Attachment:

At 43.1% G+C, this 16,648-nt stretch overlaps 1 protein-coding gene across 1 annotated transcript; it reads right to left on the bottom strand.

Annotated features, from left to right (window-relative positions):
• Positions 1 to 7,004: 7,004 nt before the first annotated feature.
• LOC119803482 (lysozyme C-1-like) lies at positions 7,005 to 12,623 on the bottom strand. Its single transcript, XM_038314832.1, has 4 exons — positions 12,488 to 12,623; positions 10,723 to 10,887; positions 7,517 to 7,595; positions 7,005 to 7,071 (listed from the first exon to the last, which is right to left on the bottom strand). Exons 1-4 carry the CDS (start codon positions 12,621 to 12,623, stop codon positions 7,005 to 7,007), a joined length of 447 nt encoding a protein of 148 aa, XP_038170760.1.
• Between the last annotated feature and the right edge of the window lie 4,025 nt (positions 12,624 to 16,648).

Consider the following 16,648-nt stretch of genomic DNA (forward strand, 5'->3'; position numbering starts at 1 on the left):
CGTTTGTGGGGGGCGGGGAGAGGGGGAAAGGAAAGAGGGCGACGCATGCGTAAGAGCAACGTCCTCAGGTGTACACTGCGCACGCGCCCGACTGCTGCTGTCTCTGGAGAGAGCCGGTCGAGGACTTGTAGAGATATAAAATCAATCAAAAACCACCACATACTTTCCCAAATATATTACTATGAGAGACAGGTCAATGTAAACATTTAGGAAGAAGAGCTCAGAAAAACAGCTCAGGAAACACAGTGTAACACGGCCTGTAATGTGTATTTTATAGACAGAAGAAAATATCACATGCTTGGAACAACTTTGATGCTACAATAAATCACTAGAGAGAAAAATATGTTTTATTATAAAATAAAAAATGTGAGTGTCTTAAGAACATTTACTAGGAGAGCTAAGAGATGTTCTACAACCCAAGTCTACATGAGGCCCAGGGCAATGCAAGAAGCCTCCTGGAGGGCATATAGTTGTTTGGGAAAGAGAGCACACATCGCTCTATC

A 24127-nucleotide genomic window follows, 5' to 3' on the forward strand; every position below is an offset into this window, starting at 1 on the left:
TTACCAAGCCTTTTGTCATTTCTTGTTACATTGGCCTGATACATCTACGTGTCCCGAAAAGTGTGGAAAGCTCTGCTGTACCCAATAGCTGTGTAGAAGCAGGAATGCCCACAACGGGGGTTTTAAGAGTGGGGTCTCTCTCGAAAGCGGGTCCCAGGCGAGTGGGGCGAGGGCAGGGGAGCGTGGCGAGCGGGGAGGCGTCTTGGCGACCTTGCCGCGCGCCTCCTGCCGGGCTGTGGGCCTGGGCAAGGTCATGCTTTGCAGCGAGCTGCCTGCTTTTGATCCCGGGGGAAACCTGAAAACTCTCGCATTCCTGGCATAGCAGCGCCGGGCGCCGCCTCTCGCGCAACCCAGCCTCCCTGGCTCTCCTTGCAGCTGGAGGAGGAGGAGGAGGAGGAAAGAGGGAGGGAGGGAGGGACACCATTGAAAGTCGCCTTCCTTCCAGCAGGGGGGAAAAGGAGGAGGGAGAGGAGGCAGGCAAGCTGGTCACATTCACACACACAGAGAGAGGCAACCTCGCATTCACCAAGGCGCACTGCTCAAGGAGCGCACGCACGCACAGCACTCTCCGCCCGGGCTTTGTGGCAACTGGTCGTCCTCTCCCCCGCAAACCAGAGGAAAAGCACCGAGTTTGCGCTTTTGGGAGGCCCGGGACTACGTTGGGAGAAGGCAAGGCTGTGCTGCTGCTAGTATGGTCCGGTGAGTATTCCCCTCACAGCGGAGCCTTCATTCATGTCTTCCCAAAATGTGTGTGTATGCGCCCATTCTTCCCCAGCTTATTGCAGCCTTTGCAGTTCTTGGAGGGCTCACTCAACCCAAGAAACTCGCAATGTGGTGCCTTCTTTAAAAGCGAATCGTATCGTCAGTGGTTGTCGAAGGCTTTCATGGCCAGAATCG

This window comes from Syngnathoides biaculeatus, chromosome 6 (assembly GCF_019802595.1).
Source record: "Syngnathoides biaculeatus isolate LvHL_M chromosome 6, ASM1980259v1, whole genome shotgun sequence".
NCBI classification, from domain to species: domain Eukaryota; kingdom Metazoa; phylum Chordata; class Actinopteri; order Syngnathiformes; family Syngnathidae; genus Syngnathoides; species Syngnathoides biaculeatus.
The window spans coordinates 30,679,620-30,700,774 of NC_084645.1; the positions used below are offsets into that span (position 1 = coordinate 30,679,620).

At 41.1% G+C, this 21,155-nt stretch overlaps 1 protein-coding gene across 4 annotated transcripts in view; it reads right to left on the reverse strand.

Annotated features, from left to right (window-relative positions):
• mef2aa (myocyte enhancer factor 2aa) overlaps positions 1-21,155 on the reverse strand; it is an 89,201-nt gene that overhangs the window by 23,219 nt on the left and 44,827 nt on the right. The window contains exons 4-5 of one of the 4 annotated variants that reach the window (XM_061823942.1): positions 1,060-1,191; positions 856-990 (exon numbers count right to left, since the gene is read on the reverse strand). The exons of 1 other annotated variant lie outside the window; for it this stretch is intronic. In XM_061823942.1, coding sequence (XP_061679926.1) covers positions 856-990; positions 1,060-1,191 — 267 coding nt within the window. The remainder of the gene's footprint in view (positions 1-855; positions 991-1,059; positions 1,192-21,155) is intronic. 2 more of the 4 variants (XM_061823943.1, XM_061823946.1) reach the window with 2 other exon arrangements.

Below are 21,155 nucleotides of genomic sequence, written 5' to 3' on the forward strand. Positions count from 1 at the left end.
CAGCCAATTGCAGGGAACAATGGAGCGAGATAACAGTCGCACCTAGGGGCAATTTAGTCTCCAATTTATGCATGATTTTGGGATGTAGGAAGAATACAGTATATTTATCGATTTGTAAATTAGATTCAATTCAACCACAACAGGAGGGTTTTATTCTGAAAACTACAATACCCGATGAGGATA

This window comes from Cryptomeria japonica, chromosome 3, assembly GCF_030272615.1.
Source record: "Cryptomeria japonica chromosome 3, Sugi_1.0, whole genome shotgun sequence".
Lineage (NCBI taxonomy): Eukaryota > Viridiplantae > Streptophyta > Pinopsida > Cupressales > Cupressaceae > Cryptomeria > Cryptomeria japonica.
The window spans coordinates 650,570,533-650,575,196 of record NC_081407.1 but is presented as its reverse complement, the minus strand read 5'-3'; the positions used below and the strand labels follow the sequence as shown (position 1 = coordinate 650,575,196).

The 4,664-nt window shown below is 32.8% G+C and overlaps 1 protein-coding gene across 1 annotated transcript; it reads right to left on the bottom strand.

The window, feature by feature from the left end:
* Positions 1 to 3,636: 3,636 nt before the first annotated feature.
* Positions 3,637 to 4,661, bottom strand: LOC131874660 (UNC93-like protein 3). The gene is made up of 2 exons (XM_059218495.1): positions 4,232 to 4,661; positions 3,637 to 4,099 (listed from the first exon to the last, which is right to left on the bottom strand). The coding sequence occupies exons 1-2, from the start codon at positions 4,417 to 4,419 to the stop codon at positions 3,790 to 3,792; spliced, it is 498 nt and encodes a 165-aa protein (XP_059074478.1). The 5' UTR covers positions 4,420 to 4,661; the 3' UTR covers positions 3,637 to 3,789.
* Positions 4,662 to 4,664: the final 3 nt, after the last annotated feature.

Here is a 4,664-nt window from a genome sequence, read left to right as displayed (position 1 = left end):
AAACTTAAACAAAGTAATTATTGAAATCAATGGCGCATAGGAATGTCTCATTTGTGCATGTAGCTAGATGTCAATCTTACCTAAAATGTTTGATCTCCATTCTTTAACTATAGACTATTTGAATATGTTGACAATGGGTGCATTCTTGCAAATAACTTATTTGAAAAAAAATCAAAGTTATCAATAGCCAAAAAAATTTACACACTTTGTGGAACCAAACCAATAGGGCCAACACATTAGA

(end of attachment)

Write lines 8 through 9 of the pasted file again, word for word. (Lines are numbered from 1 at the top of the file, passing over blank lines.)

A 24127-nucleotide genomic window follows, 5' to 3' on the forward strand; every position below is an offset into this window, starting at 1 on the left:
TTACCAAGCCTTTTGTCATTTCTTGTTACATTGGCCTGATACATCTACGTGTCCCGAAAAGTGTGGAAAGCTCTGCTGTACCCAATAGCTGTGTAGAAGCAGGAATGCCCACAACGGGGGTTTTAAGAGTGGGGTCTCTCTCGAAAGCGGGTCCCAGGCGAGTGGGGCGAGGGCAGGGGAGCGTGGCGAGCGGGGAGGCGTCTTGGCGACCTTGCCGCGCGCCTCCTGCCGGGCTGTGGGCCTGGGCAAGGTCATGCTTTGCAGCGAGCTGCCTGCTTTTGATCCCGGGGGAAACCTGAAAACTCTCGCATTCCTGGCATAGCAGCGCCGGGCGCCGCCTCTCGCGCAACCCAGCCTCCCTGGCTCTCCTTGCAGCTGGAGGAGGAGGAGGAGGAGGAAAGAGGGAGGGAGGGAGGGACACCATTGAAAGTCGCCTTCCTTCCAGCAGGGGGGAAAAGGAGGAGGGAGAGGAGGCAGGCAAGCTGGTCACATTCACACACACAGAGAGAGGCAACCTCGCATTCACCAAGGCGCACTGCTCAAGGAGCGCACGCACGCACAGCACTCTCCGCCCGGGCTTTGTGGCAACTGGTCGTCCTCTCCCCCGCAAACCAGAGGAAAAGCACCGAGTTTGCGCTTTTGGGAGGCCCGGGACTACGTTGGGAGAAGGCAAGGCTGTGCTGCTGCTAGTATGGTCCGGTGAGTATTCCCCTCACAGCGGAGCCTTCATTCATGTCTTCCCAAAATGTGTGTGTATGCGCCCATTCTTCCCCAGCTTATTGCAGCCTTTGCAGTTCTTGGAGGGCTCACTCAACCCAAGAAACTCGCAATGTGGTGCCTTCTTTAAAAGCGAATCGTATCGTCAGTGGTTGTCGAAGGCTTTCATGGCCAGAATCG